5.- High art or vile pornography? Marquis de Sade explored in Orsay museum exhibition

6.- 'Cubism: The Leonard A. Lauder Collection' opens at the Metropolitan Museum of Art

7.- Greek culture minister says Elgin Marbles return a matter of 'global heritage'

8.- Vandals deflate Paris 'sex-toy' sculpture by American artist Paul McCarthy after outrage

9.- Exhibition at National Gallery in London explores Rembrandt's final years of painting

10.- 'Hans Memling: A Flemish Renaissance' opens at the Scuderie del Quirinale in Rome



Museums, Exhibits, Artists, Milestones, Digital Art, Architecture, Photography,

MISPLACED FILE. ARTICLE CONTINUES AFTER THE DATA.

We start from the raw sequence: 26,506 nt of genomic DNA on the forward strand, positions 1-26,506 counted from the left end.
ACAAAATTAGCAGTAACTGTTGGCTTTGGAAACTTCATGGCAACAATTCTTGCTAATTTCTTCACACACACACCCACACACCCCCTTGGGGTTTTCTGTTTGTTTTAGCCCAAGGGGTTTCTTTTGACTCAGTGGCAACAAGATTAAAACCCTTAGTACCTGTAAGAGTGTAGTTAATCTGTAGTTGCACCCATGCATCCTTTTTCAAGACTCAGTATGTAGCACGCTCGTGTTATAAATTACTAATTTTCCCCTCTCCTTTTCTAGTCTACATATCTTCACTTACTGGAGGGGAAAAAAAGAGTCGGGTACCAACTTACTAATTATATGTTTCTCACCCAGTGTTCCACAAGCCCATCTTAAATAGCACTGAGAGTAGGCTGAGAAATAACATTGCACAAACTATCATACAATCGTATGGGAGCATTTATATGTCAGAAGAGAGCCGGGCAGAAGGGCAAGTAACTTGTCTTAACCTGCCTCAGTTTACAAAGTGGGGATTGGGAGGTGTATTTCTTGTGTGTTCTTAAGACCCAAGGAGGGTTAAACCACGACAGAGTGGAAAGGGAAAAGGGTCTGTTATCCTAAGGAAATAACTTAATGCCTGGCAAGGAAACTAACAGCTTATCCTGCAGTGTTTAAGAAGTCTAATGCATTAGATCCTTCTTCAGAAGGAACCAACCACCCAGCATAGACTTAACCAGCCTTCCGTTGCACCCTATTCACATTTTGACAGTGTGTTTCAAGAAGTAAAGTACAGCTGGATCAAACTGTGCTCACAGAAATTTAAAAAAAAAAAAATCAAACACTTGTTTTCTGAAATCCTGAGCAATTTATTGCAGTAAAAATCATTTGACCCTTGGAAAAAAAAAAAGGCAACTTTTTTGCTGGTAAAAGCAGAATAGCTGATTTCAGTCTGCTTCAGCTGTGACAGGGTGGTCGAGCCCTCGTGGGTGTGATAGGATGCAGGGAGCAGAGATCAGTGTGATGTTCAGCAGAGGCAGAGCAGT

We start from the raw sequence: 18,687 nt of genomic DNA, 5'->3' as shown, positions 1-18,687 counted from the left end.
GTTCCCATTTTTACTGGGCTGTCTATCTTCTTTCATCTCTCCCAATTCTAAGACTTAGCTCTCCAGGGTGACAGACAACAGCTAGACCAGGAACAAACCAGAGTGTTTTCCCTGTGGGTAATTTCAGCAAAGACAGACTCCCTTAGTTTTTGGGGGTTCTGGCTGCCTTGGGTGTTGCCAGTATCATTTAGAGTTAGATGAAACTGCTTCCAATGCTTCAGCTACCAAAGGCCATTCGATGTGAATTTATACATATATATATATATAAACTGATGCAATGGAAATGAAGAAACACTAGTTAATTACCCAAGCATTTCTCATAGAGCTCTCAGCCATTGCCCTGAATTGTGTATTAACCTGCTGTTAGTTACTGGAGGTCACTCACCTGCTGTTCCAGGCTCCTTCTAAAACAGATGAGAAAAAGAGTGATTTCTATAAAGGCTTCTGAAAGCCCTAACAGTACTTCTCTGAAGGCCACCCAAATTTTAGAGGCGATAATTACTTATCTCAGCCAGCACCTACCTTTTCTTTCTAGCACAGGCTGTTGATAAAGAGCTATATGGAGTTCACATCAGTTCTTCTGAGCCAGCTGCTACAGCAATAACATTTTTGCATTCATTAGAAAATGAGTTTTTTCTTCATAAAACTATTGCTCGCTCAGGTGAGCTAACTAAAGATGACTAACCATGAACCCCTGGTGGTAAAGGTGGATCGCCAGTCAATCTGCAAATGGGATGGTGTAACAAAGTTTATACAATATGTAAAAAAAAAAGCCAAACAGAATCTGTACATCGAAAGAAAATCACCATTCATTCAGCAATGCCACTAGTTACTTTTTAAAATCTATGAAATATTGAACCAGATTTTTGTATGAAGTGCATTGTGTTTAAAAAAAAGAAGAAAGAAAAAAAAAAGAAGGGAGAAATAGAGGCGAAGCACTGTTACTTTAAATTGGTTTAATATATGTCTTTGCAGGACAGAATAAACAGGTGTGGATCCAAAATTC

Photographers, Special Photos, Special Reports, Featured Stories, Auctions, Art Fairs,
Anecdotes, Art Quiz, Education, Mythology, 3D Images, Last Week, .

 

Founder:
Ignacio Villarreal
Editor & Publisher: Jose Villarreal - Consultant: Ignacio Villarreal Jr.
Art Director: Juan José Sepúlveda Ramírez - Marketing: Carla Gutiérrez
Special Contributor: Liz Gangemi - Special Advisor: Carlos Amador
Contributing Editor: Carolina Farias

Royalville Communications, Inc
produces:

ignaciovillarreal.org theavemaria.org juncodelavega.org facundocabral-elfinal.org
Founder's Site. The most varied versions
of this beautiful prayer.
Hommage
to a Mexican poet.
Hommage
       

The First Art Newspaper on the Net. The Best Versions Of Ave Maria Song Junco de la Vega Site Ignacio Villarreal Site